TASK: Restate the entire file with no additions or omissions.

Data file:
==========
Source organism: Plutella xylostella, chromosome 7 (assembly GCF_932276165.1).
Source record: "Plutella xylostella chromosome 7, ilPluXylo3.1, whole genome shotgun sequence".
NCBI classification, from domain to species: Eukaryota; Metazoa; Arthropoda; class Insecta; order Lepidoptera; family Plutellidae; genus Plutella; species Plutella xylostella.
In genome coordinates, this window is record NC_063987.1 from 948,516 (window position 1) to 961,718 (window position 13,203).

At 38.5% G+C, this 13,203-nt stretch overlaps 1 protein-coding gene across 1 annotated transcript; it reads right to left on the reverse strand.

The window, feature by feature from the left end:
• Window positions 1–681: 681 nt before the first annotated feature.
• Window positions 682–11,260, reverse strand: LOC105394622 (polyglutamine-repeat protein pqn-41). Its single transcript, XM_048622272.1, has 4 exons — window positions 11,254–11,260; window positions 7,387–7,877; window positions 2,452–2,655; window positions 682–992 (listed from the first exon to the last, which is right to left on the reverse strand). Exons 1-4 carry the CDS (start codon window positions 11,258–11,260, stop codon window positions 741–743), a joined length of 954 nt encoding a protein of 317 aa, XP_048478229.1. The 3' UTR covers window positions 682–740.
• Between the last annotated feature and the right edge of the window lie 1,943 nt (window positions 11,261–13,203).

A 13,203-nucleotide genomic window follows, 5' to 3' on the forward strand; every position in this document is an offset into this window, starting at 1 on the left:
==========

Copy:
Source organism: Plutella xylostella, chromosome 7 (assembly GCF_932276165.1).
Source record: "Plutella xylostella chromosome 7, ilPluXylo3.1, whole genome shotgun sequence".
NCBI classification, from domain to species: Eukaryota; Metazoa; Arthropoda; class Insecta; order Lepidoptera; family Plutellidae; genus Plutella; species Plutella xylostella.
In genome coordinates, this window is record NC_063987.1 from 948,516 (window position 1) to 961,718 (window position 13,203).

At 38.5% G+C, this 13,203-nt stretch overlaps 1 protein-coding gene across 1 annotated transcript; it reads right to left on the reverse strand.

The window, feature by feature from the left end:
• Window positions 1–681: 681 nt before the first annotated feature.
• Window positions 682–11,260, reverse strand: LOC105394622 (polyglutamine-repeat protein pqn-41). Its single transcript, XM_048622272.1, has 4 exons — window positions 11,254–11,260; window positions 7,387–7,877; window positions 2,452–2,655; window positions 682–992 (listed from the first exon to the last, which is right to left on the reverse strand). Exons 1-4 carry the CDS (start codon window positions 11,258–11,260, stop codon window positions 741–743), a joined length of 954 nt encoding a protein of 317 aa, XP_048478229.1. The 3' UTR covers window positions 682–740.
• Between the last annotated feature and the right edge of the window lie 1,943 nt (window positions 11,261–13,203).

A 13,203-nucleotide genomic window follows, 5' to 3' on the forward strand; every position in this document is an offset into this window, starting at 1 on the left: